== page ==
ALMOST P15 million worth of common service facilities (CSFs) are up for distribution among agrarian reform beneficiaries organizations (Arbos) in Negros Occidental, an official of the Department of Agrarian Reform (DAR) in Western Visayas said.
Antonio del Socorro, assistant regional director for support services of DAR Region Western Visayas, told SunStar Bacolod that three agrarian reform cooperatives and associations in the southern portion of the province are scheduled to receive farm machineries including mainly 90 horsepower tractors amounting to about P10.5 million this month.
Del Socorro said the agency has also allocated an additional fund of P4 million for the purchase of sugarcane juicer equipment, in support to various local rural women groups for muscovado production.
Recently, the DAR has turned over P40.5 million in various CSFs to 10 Arbos in the province. Thus, a total of about P55 million worth of farm machineries are intended for Negros Occidental this year.
“The agency is putting premium to common service facilities as it supports the development of both production and livelihood of our farmer-beneficiaries,” he said, reiterating that this intervention from the government addresses the difficulty of farmers in purchasing million worth of farm equipment.
The DAR earlier said that the distribution of CSFs is implemented through the agency's Sugar Block Farm (SBF) and Climate Resilient Farm Productivity Support (CRFPS) programs.
SBF is aimed at improving the productivity of sugarcane farmers that are collectively managed by cooperatives.
CRFPS project, on the other hand, seeks to develop and sustain farm productivity through the provision of equipment and inputs in order to enhance and sustain high yield amid the vulnerability to climate change.
Del Socorro said, based on their records, a significant number of Arbos in the province have not yet received farm facilities.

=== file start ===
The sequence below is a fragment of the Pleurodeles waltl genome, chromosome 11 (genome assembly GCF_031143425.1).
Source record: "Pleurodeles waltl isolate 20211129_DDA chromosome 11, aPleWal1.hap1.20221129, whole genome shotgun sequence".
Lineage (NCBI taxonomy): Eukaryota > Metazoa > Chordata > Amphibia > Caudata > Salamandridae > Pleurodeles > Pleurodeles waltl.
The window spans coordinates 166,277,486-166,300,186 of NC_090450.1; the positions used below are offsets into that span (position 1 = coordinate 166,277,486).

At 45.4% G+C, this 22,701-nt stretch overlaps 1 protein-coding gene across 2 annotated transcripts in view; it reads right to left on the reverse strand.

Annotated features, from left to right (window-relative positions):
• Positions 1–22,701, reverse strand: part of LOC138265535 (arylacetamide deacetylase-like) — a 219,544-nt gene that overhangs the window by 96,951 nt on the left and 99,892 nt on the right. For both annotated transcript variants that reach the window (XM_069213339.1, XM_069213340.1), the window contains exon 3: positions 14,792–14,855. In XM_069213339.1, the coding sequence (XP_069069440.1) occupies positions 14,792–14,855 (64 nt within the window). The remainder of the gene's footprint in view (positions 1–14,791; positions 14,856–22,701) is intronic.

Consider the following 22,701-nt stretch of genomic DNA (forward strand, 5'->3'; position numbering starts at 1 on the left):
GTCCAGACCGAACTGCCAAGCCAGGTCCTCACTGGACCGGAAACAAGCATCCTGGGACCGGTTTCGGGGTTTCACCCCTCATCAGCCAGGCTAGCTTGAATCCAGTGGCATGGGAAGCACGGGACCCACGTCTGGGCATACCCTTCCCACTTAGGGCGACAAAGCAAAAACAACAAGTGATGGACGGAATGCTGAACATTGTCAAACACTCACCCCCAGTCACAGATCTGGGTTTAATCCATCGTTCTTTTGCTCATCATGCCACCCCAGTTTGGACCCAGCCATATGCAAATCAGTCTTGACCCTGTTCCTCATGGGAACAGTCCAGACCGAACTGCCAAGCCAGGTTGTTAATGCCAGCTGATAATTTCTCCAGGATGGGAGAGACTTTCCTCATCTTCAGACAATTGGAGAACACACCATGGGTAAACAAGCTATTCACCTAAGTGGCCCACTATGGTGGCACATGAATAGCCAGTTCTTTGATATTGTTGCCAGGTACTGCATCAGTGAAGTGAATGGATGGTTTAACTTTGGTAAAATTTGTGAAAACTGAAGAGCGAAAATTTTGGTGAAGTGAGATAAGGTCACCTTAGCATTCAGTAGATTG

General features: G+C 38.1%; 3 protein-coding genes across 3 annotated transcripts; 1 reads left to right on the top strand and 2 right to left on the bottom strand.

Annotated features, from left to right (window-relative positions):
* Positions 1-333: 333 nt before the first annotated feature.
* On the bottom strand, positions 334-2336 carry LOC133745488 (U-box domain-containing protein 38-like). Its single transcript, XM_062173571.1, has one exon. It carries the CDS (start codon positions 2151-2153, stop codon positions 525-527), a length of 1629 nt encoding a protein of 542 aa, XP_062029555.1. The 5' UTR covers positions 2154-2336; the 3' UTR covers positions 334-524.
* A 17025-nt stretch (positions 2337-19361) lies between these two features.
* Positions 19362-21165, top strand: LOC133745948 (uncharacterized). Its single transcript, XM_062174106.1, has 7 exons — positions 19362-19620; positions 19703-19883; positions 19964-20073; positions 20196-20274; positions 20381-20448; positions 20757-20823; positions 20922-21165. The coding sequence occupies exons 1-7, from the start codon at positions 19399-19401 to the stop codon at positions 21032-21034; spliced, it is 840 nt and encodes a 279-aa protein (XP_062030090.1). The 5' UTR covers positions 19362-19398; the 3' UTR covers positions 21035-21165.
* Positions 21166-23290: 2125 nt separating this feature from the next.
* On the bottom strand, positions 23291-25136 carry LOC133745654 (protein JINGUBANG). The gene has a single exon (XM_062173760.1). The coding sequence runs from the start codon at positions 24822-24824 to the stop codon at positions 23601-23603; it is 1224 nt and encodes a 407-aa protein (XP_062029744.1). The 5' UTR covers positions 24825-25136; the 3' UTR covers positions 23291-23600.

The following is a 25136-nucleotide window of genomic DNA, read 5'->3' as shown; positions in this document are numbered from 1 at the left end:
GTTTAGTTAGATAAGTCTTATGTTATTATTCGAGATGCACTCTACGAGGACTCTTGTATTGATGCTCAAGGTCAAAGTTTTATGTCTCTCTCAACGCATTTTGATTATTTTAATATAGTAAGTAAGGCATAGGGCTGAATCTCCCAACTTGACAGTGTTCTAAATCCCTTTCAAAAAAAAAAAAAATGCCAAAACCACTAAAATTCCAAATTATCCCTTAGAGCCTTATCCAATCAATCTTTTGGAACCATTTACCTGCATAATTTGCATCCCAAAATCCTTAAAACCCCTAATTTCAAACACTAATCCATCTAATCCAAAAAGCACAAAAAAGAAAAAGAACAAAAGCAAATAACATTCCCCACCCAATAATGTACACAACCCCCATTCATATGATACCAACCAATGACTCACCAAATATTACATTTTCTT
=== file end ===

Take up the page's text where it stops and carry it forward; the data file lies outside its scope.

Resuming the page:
“We have yet to hurdle a lot,” Del Socorro said, adding that the regional line agency is now updating the development plan of each Arbo to determine development gaps and extent of needs.
These will be translated to investment requirements to be sourced out from different funding agencies, he pointed out.
“For as long as farmers already have the land, it is our primary concern to provide continuing interventions mainly necessary support services,” Del Socorro stressed, as he appealed to recipient-Arbos to take care of the facilities and utilize it to become more productive.
The DAR earlier clarified that CSFs are more of usufruct. Meaning, these are not donated yet considering the bureaucratic limitations including those with the Commission on Audit (COA).
Under the agency’s guidelines, in the event that recipient-Arbos are no longer utilizing the machineries, the agency can retrieve and transfer it to other organizations in need.
Del Socorro said “this is a very good kind of modality” as it encourages the farmers' groups to really take care of the facilities.
Aside from increasing the level of production, CSF distribution would also strengthen their organizations, he said.
“Those non-members of the organization who would like to avail of the services, we will convince them to become members,” Del Socorro said, adding that “it is one way also of expanding the membership of the cooperatives.”